On this day in 871 the Battle of Marton takes place.
Æthelred of Wessex was forced (along with his brother Alfred) into retreat following their pyrrhic victory against an army of Danish invaders at the Battle of Ashdown . The King had retreated to Basing in Hampshire, where he was again forced to battle, but this time defeated by the Great Heathen Army under the command of Ivar the Boneless.
It was the last of eight battles known to be fought by Æthelred against the Danes that year, and the defeated King is reported to have died on 15 April 871. Whether he died in battle, or as a result of wounds suffered in battle, is unclear. The site of the battle is unknown. Suggestions include Marden in Wiltshire or Martin in Dorset. The more westerly locations tend to be favoured because King Ethelred was buried in Wimborne Minster in Dorset shortly afterwards.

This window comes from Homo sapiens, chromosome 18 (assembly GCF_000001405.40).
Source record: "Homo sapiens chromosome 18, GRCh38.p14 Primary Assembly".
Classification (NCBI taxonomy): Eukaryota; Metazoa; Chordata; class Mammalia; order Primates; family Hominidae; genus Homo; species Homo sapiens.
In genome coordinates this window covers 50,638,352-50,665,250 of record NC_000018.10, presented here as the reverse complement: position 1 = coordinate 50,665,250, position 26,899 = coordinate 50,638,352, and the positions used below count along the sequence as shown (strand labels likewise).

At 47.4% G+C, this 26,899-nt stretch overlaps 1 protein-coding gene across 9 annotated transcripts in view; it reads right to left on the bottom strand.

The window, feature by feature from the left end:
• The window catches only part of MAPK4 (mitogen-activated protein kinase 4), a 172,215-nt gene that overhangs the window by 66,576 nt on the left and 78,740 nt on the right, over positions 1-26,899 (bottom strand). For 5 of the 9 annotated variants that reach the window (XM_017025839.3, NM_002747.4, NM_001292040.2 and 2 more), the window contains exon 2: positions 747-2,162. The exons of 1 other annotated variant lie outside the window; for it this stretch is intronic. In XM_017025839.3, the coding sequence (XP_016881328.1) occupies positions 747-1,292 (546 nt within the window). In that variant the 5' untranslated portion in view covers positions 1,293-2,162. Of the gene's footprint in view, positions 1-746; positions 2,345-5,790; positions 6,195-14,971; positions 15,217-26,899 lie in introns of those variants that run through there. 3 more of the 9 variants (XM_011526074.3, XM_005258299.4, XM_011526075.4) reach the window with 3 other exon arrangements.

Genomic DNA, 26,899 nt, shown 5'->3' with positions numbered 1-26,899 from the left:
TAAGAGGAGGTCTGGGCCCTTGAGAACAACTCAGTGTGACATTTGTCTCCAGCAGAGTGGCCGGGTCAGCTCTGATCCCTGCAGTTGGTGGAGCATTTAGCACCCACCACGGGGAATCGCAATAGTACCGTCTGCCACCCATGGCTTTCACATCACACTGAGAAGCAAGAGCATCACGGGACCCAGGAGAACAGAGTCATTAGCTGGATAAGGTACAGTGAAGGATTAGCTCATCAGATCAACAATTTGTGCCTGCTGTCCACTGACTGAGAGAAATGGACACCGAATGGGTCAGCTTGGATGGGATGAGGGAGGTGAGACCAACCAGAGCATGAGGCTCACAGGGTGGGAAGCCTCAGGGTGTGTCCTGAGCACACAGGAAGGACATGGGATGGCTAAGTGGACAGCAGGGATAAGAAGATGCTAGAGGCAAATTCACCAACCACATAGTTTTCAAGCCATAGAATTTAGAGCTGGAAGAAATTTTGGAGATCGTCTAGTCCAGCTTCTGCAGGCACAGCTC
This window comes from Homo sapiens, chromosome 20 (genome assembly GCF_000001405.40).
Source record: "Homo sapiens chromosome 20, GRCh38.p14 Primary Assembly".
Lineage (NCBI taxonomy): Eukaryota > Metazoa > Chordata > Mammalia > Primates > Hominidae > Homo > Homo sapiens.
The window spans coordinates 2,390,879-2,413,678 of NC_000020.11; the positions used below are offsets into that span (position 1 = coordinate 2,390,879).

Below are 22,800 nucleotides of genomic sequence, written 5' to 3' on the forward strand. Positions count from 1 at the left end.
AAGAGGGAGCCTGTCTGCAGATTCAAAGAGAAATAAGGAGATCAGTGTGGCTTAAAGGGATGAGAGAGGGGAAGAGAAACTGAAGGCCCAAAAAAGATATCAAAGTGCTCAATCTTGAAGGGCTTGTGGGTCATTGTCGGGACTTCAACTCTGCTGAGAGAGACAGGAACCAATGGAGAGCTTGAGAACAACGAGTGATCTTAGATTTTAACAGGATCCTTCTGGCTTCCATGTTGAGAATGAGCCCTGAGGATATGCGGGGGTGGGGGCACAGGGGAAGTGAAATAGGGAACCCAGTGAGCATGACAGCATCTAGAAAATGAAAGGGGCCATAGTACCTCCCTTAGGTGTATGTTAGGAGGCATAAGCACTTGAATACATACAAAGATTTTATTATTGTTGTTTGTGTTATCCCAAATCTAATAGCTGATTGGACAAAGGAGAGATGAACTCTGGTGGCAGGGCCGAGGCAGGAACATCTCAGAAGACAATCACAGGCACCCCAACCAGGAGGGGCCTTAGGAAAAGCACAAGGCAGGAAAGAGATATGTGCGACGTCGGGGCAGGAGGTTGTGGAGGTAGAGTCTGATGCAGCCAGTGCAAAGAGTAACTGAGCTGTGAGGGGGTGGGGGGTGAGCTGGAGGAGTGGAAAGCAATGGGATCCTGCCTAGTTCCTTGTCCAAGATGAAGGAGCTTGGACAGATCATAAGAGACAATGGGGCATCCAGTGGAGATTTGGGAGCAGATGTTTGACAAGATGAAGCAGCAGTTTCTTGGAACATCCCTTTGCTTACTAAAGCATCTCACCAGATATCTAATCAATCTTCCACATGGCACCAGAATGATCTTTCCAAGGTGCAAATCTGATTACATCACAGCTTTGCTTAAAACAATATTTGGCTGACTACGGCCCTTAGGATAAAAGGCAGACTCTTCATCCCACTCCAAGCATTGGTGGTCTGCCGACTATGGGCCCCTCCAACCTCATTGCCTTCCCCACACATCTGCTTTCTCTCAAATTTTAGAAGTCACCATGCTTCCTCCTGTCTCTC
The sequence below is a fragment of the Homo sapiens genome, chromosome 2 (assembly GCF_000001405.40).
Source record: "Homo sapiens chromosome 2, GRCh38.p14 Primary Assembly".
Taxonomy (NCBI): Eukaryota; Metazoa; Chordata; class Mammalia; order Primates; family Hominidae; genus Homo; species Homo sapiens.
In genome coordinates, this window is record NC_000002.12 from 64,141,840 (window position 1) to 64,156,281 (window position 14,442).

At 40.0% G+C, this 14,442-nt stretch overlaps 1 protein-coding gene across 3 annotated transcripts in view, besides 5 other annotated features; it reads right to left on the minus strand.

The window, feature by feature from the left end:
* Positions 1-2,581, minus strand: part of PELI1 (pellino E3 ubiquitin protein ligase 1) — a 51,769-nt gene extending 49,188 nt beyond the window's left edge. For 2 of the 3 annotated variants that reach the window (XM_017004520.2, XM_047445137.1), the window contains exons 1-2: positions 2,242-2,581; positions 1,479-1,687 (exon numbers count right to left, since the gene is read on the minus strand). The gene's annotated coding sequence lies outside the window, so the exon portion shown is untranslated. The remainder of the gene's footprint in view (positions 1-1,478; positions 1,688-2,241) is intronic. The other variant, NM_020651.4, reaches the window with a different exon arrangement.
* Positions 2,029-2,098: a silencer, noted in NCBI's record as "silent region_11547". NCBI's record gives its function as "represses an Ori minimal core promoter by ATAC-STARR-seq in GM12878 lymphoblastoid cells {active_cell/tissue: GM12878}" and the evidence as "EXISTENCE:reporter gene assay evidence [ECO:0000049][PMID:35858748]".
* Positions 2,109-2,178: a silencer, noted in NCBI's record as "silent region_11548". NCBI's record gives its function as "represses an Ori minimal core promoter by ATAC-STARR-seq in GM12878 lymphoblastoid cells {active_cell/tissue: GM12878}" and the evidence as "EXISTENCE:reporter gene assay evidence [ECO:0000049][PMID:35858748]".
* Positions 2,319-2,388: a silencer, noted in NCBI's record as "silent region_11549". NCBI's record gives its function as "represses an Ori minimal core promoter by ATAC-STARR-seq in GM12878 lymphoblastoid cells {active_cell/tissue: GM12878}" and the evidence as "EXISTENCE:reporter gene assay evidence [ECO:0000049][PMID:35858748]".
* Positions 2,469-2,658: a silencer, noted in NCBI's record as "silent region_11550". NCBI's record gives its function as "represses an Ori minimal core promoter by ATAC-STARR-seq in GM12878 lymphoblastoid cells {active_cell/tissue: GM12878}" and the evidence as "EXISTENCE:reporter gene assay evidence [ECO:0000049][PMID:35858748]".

On the death of his brother, Alfred, succeeded to the throne of Wessex and inherited the burden of its defence. This was in despite of the fact that Æthelred left two under-age sons, Æthelhelm and Æthelwold. This was in accordance with the agreement that Æthelred and Alfred had made earlier that year in an assembly at Swinbeorg. The brothers had agreed that whichever of them outlived the other would inherit the personal property of their father, King Æthelwulf.
Many of the Anglo-Saxon kings subsequently began to capitulate to the Viking demands, and handed over land to the invading Norse settlers. In 876, the Northumbrian monarch Healfdene gave up his lands to them, and in the next four years they gained further land in the kingdoms of Mercia and East Anglia as well. King Alfred continued his conflict with the invading forces, but was driven back into Somerset in the south-west of his kingdom in 878.
Here the fugitive King was forced to take refuge and, among the marches of Athelney, Alfred had his rendezvous with fate, or, more precisely, some cakes…